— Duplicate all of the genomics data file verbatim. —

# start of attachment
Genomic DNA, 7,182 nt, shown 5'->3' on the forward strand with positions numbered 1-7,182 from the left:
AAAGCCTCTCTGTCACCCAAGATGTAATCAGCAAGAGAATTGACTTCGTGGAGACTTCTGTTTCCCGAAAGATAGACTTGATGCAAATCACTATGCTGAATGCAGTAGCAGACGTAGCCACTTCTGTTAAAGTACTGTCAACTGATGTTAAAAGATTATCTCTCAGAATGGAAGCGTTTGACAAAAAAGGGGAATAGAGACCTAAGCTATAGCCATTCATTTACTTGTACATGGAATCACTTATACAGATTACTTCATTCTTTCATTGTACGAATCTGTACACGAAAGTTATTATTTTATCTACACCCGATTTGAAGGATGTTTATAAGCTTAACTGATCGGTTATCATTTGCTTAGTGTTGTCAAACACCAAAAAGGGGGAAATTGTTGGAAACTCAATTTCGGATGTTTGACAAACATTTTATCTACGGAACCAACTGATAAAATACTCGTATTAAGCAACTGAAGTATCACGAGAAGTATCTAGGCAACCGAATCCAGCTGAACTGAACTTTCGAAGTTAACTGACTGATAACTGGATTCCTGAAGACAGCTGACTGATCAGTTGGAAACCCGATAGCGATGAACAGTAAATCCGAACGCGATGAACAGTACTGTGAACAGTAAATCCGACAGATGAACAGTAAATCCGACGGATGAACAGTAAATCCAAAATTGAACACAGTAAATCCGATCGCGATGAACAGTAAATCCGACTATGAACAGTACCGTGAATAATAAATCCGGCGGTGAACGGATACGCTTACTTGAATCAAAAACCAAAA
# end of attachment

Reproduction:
Genomic DNA, 7,182 nt, shown 5'->3' on the forward strand with positions numbered 1-7,182 from the left:
AAAGCCTCTCTGTCACCCAAGATGTAATCAGCAAGAGAATTGACTTCGTGGAGACTTCTGTTTCCCGAAAGATAGACTTGATGCAAATCACTATGCTGAATGCAGTAGCAGACGTAGCCACTTCTGTTAAAGTACTGTCAACTGATGTTAAAAGATTATCTCTCAGAATGGAAGCGTTTGACAAAAAAGGGGAATAGAGACCTAAGCTATAGCCATTCATTTACTTGTACATGGAATCACTTATACAGATTACTTCATTCTTTCATTGTACGAATCTGTACACGAAAGTTATTATTTTATCTACACCCGATTTGAAGGATGTTTATAAGCTTAACTGATCGGTTATCATTTGCTTAGTGTTGTCAAACACCAAAAAGGGGGAAATTGTTGGAAACTCAATTTCGGATGTTTGACAAACATTTTATCTACGGAACCAACTGATAAAATACTCGTATTAAGCAACTGAAGTATCACGAGAAGTATCTAGGCAACCGAATCCAGCTGAACTGAACTTTCGAAGTTAACTGACTGATAACTGGATTCCTGAAGACAGCTGACTGATCAGTTGGAAACCCGATAGCGATGAACAGTAAATCCGAACGCGATGAACAGTACTGTGAACAGTAAATCCGACAGATGAACAGTAAATCCGACGGATGAACAGTAAATCCAAAATTGAACACAGTAAATCCGATCGCGATGAACAGTAAATCCGACTATGAACAGTACCGTGAATAATAAATCCGGCGGTGAACGGATACGCTTACTTGAATCAAAAACCAAAA